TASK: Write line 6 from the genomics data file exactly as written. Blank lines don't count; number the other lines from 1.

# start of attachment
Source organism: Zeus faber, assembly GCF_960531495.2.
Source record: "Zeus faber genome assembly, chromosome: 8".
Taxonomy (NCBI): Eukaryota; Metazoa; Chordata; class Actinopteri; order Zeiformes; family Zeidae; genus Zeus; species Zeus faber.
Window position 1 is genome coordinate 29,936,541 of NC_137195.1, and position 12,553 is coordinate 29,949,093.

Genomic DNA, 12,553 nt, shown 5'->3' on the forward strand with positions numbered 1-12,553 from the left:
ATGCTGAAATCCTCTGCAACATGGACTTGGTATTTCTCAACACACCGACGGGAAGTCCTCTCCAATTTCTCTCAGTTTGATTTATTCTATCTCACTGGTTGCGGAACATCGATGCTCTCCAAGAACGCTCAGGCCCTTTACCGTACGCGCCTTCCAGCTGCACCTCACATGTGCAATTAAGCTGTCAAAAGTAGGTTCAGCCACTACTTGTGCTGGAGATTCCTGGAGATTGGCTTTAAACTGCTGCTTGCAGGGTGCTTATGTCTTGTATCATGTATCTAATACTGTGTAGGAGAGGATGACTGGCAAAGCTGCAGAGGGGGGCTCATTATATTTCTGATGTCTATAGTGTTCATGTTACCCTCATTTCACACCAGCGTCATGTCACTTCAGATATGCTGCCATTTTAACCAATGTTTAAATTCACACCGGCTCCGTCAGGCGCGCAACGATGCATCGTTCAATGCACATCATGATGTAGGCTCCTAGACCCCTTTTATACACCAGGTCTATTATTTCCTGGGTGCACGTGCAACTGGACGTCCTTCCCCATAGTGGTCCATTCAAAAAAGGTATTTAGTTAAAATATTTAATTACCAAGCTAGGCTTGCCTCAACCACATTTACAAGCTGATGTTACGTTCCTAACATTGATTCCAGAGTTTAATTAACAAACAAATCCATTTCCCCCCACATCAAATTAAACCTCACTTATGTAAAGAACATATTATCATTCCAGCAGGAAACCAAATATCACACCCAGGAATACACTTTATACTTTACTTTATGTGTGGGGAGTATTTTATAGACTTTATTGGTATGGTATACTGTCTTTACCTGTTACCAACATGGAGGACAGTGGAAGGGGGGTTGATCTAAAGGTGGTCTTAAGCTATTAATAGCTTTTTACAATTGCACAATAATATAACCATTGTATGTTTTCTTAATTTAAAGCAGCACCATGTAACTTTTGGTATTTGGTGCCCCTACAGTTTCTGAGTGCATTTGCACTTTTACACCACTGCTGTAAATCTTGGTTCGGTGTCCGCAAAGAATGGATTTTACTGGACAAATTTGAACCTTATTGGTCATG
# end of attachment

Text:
ATGCTGAAATCCTCTGCAACATGGACTTGGTATTTCTCAACACACCGACGGGAAGTCCTCTCCAATTTCTCTCAGTTTGATTTATTCTATCTCACTGGTTGCGGAACATCGATGCTCTCCAAGAACGCTCAGGCCCTTTACCGTACGCGCCTTCCAGCTGCACCTCACATGTGCAATTAAGCTGTCAAAAGTAGGTTCAGCCACTACTTGTGCTGGAGATTCCTGGAGATTGGCTTTAAACTGCTGCTTGCAGGGTGCTTATGTCTTGTATCATGTATCTAATACTGTGTAGGAGAGGATGACTGGCAAAGCTGCAGAGGGGGGCTCATTATATTTCTGATGTCTATAGTGTTCATGTTACCCTCATTTCACACCAGCGTCATGTCACTTCAGATATGCTGCCATTTTAACCAATGTTTAAATTCACACCGGCTCCGTCAGGCGCGCAACGATGCATCGTTCAATGCACATCATGATGTAGGCTCCTAGACCCCTTTTATACACCAGGTCTATTATTTCCTGGGTGCACGTGCAACTGGACGTCCTTCCCCATAGTGGTCCATTCAAAAAAGGTATTTAGTTAAAATATTTAATTACCAAGCTAGGCTTGCCTCAACCACATTTACAAGCTGATGTTACGTTCCTAACATTGATTCCAGAGTTTAATTAACAAACAAATCCATTTCCCCCCACATCAAATTAAACCTCACTTATGTAAAGAACATATTATCATTCCAGCAGGAAACCAAATATCACACCCAGGAATACACTTTATACTTTACTTTATGTGTGGGGAGTATTTTATAGACTTTATTGGTATGGTATACTGTCTTTACCTGTTACCAACATGGAGGACAGTGGAAGGGGGGTTGATCTAAAGGTGGTCTTAAGCTATTAATAGCTTTTTACAATTGCACAATAATATAACCATTGTATGTTTTCTTAATTTAAAGCAGCACCATGTAACTTTTGGTATTTGGTGCCCCTACAGTTTCTGAGTGCATTTGCACTTTTACACCACTGCTGTAAATCTTGGTTCGGTGTCCGCAAAGAATGGATTTTACTGGACAAATTTGAACCTTATTGGTCATG